Russian filmmaker Sergei Eisenstein believed that montage, the art of building a cinematic composition using shots that acquire meaning in relation to other shots, could be used in film to create tension, which would lead to heightened perception and understanding He planned a series of seven films showing events leading up to the Bolshevik revolution, and intended through them to evoke audience identification with the revolution’s aims The most renowned and successful of these was his Battleship Potemkin. The film, especially the famous “Odessa Steps Sequence,” is a virtual manifesto of montage; it tore at the hearts of audiences and won respect for the regime around the world

31 “Odessa Steps Sequence”

32 Sigmund Freud Freud theorized that most neurotic behavior was the result of repressed sexual drives and traumas As a physician specializing in emotional disorders and in association with the University of Vienna, Freud opened the subject of human sexuality to public discussion According to Freud, human personality is organized by the competing drives of the id (the seat of all instinctive desire), the ego (the mediator between the id’s destructive impulses and the requirements of social life), and the superego (the “conscience,” the psyche’s moral base)

33 Surrealism André Breton, author of the 1924 Surrealist Manifesto, spoke to the influence of Freud’s theories on writers and artists. He had trained as a doctor and had used Freud’s technique of free association when treating shell-shock victims in World War I Breton adopted the term “surrealism” to refer to the workings of the unconscious mind. Initially a literary movement, it spread into visual arts as well The juxtaposition of elements that would not conventionally occupy the same space is a fundamental device of Surrealist art

34 Pablo Picasso, Girl Before a Mirror Oil on canvas, 64"  51¼", 1932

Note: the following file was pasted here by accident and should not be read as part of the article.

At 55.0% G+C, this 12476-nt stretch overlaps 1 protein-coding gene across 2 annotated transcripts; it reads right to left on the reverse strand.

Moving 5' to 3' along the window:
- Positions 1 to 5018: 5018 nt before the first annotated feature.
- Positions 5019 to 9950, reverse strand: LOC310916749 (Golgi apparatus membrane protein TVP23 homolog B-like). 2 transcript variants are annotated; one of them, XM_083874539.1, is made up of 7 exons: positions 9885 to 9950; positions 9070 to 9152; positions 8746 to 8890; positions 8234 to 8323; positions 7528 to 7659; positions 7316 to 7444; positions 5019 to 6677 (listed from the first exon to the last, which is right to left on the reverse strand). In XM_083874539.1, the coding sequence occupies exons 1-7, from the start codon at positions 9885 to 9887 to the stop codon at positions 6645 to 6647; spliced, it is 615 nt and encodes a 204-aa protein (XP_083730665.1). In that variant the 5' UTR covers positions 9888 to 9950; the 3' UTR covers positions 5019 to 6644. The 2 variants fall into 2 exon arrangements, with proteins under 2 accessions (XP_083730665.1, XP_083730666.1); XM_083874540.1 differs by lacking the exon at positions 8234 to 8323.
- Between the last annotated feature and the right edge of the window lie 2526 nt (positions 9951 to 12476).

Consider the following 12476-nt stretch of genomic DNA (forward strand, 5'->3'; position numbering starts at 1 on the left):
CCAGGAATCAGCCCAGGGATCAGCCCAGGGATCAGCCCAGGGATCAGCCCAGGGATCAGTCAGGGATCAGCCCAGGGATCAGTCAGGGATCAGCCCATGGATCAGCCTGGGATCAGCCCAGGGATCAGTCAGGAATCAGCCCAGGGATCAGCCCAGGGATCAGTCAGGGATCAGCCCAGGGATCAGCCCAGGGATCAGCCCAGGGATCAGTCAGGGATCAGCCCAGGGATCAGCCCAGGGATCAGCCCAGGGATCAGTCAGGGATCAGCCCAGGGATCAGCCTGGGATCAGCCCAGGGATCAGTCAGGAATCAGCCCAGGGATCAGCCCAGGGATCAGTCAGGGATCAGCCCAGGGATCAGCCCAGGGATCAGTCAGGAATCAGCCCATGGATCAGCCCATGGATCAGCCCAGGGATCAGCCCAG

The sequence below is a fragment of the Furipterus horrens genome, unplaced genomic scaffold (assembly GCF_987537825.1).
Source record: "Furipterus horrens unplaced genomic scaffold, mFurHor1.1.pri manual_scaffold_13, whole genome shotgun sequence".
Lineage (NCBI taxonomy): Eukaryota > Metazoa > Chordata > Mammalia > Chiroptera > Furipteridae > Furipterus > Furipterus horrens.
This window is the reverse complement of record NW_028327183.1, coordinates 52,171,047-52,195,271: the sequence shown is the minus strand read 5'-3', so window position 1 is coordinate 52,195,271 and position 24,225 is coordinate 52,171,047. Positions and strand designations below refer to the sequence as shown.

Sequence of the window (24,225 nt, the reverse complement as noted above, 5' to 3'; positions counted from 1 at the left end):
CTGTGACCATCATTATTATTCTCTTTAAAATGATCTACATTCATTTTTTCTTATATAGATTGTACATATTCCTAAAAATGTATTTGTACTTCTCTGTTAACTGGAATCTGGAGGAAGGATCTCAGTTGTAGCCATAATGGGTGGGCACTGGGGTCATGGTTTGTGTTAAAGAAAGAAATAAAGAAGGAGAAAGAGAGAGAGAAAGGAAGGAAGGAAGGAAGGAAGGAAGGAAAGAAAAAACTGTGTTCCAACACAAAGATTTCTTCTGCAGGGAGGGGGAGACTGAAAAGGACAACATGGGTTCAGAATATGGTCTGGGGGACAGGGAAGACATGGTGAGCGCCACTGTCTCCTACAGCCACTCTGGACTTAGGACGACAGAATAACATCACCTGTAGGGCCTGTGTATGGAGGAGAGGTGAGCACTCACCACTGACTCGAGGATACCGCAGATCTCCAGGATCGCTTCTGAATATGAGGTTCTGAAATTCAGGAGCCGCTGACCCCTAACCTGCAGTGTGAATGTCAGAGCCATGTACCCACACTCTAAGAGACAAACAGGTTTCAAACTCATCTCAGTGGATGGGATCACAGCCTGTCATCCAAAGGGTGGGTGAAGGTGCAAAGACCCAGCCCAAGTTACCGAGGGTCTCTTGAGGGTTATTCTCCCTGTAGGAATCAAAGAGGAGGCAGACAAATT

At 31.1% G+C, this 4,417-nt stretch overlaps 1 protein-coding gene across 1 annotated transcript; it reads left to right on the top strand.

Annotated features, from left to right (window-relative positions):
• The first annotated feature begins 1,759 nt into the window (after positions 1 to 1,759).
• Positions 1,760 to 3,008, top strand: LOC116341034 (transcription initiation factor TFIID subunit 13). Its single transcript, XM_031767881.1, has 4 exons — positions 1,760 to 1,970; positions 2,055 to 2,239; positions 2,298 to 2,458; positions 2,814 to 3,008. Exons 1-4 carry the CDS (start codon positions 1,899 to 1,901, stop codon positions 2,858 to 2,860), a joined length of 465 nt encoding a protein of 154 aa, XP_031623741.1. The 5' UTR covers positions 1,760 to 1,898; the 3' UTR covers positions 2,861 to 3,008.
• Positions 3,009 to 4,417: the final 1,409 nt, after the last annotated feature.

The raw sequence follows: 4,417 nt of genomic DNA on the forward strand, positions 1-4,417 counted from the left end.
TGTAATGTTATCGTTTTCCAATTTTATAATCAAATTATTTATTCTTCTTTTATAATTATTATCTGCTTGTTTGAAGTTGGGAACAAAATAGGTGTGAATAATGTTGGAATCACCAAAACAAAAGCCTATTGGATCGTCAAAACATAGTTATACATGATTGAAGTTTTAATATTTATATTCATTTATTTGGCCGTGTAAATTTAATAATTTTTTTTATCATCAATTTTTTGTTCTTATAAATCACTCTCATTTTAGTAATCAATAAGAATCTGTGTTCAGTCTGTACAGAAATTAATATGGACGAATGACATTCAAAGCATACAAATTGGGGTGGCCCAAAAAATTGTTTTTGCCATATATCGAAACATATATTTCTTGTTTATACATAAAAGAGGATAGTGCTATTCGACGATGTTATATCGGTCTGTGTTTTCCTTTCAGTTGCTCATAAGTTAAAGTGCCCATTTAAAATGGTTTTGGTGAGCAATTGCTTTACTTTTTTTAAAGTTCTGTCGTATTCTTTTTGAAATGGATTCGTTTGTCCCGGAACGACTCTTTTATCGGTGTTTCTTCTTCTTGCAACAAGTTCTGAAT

Picasso’s Surrealism would assert itself in a series of monstrous bone-like figures that alternated with sensuous portraits of his mistress The theme of the complexity of the self, with its conscious and unconscious sides, is explored here

35 Salvador Dali, Lugubrious Game Oil and collage on card, 17½"  12", 1929
The Surrealist sense of self-alienation is central to the work of Spanish artist Salvador Dali He did not hesitate to confront the “lugubrious”—or mournful and gloomy side—of sexuality When he created, he followed a “paranoiac critical method,” a brand of self-hypnosis that he claimed allowed him to hallucinate freely

36 Salvador Dali, The Persistence of Memory Oil on canvas, 9½"  13", 1931
Dali called his Surrealist images “new and menacing” This is a self-portrait of the sleeping Dali, who lies slug-like draped beneath the coverlet of time Ants, which are a symbol of death, crawl over a watchcase

37 Literary Experimentation
The rise of the stream-of-consciousness novel in the early twentieth century can be attributed to two related factors: it provided authors a means of portraying directly the psychological makeup of their protagonists, and it enabled writers to emphasize the subjectivity of their characters’ points of view The most influential stream-of-consciousness novel of the era was Irish writer James Joyce’s Ulysses Other important stream-of-consciousness novels include Virginia Woolf’s Mrs. Dalloway, Marcel Proust’s Remembrance of Things Past, and William Faulkner’s The Sound and the Fury